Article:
Monday, February 15, 2016

Book Review :: She: Ekla Cholo Re

She: Ekla Cholo ReShe: Ekla Cholo Re by Santosh Avvannavar
My rating: 2 of 5 stars

It's like 2.5.

This review was first published in The Hans India.

This is Kusum’s story as she works her way from being a man towards being accepted as a woman—a short glimpse into understanding gender issues

The insignia of normal

Set in 1990, Kolkata, ‘She: Ekla Cholo Re’ begins with Raj, a professor who meets Kusum on the highway and offers her a lift. Through Kusum's conversation over a long drive with the stranger, the authors, Dr Shayan Haq and Santosh Avvannavar have brought out the subtle feelings that Kusum undergoes from being born a man to transforming into a woman.

Kusum’s childhood is as clich├ęd as it gets. A misogynistic, stern father (a doctor) who believes in stereotypical traits for the genders—men should be ‘manly’ and assert aggressiveness and women must be gentle and docile. Anything otherwise, and he’d brand it as ‘abnormal’ and punish Kusum (the boy). Kusum’s mother is an emotionally and mentally abused woman, who accepts it all and keeps shush.

Contrary to general perception that transgenders lack romantic feelings, the book narrates Kusum’s love for a man and her struggles as she tries to maintain that relationship ultimately going for a sex change surgery to get the man’s family (and society) accept their relationship.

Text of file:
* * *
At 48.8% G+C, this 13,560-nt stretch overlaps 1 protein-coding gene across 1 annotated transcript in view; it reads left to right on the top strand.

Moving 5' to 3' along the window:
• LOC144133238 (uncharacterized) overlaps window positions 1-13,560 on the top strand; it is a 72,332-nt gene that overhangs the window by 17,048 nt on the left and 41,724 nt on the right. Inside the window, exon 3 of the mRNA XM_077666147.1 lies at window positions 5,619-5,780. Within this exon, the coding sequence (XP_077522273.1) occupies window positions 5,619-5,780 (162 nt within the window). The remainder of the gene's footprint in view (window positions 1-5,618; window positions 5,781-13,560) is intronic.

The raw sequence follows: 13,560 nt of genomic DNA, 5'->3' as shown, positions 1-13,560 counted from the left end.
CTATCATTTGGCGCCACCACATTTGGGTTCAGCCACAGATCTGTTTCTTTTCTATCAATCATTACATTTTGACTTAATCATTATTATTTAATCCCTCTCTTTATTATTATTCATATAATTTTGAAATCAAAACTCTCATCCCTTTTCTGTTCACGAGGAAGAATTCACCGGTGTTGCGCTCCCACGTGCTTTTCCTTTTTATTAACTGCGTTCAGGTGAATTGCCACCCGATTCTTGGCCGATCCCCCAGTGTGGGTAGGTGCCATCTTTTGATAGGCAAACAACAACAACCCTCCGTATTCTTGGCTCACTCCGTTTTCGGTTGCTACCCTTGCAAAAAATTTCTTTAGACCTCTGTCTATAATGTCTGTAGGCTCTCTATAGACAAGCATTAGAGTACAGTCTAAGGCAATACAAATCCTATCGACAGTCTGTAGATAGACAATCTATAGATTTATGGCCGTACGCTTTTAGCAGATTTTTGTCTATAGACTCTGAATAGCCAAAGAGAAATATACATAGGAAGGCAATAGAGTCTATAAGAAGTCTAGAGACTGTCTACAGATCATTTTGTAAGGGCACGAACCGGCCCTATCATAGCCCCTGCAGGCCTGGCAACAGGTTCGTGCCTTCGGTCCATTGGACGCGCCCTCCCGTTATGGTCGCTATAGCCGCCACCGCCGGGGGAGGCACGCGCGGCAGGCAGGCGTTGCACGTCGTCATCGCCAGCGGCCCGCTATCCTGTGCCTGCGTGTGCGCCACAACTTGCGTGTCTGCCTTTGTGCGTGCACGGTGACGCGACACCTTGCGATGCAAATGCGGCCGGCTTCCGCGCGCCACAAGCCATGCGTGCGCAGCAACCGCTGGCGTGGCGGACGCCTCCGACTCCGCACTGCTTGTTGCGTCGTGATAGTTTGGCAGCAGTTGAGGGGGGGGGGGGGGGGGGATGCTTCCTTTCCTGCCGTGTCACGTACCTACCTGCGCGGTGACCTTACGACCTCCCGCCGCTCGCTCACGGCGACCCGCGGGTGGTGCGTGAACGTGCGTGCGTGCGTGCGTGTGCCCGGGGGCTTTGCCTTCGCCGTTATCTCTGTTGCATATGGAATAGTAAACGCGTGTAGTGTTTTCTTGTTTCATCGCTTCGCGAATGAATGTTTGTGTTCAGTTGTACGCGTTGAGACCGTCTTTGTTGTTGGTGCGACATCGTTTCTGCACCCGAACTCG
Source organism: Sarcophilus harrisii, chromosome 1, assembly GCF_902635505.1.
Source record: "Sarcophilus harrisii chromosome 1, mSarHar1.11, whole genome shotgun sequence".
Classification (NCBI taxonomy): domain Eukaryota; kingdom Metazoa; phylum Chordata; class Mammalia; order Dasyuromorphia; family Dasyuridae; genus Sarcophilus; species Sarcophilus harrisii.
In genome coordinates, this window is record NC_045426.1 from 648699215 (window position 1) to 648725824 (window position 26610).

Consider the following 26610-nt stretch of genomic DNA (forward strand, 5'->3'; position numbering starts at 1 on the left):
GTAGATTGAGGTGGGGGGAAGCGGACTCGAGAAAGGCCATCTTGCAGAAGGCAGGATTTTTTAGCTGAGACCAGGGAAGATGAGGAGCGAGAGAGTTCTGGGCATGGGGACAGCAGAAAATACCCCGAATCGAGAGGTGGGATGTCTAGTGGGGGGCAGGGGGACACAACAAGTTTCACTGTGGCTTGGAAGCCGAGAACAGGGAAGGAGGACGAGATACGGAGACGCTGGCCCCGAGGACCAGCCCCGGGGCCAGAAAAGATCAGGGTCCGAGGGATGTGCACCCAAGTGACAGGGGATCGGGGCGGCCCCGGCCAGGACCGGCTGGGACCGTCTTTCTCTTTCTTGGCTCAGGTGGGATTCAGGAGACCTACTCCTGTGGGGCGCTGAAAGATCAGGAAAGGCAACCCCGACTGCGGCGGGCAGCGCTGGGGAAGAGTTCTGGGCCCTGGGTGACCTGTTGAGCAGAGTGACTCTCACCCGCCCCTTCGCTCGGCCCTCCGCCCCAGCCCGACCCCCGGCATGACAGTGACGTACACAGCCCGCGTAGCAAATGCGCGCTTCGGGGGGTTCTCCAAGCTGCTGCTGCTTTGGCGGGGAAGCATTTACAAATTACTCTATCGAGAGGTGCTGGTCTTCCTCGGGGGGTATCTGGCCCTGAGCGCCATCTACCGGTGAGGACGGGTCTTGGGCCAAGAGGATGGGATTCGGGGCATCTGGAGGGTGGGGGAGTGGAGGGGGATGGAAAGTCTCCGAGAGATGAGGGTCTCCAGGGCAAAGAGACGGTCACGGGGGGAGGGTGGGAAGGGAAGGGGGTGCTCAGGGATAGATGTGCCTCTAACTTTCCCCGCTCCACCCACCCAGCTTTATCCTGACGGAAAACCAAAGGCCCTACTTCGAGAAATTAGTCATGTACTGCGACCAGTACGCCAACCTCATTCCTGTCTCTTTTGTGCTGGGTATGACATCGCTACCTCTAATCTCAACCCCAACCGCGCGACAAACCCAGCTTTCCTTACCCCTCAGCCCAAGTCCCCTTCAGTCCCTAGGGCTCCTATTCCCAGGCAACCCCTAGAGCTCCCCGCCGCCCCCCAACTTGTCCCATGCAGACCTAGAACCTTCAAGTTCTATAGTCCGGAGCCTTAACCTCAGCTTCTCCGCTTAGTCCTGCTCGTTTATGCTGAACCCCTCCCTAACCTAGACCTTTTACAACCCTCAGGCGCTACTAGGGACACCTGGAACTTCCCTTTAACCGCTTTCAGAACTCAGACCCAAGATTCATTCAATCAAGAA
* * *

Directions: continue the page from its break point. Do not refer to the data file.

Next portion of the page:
However, as it happens with such people, soon after the surgery the man dumps her citing status and acceptance as reasons. The reader feels for Kusum (not sympathy but empathy), which is the biggest win for the book.


It is Kolkata; there is Rabindranath Tagore, there is ‘sandesh’ and there are Bengali philosophers quoted to the maximum. The cultural setting could not have been more appropriate to keep the characters real and enjoyable. The writing is easy and has the requisite twists and turns to keep a reader hooked; the climax is where the crescendo reaches its all-time high and both the protagonists are in for a surprise.

Where the book fails is editing—it is very poorly edited making it difficult to want to read in spite of it being a mere 60 pages.

Gender Assignment Surgery (GAS) has been legally allowed in UK since 1967, in USA since 1972; Indian laws however, are silent on the issue (except for Kerala, of course). One of the first cases of GAS in India was in 2003. It is unclear whether a surgery of the magnitude portrayed in the story could have been possible in the India of 1990.

However, the timing of a book that talks of the issue is apt giving the LGBT community a hope that things can change for the better and stories such as these are acceptable and enjoyed by everyone.


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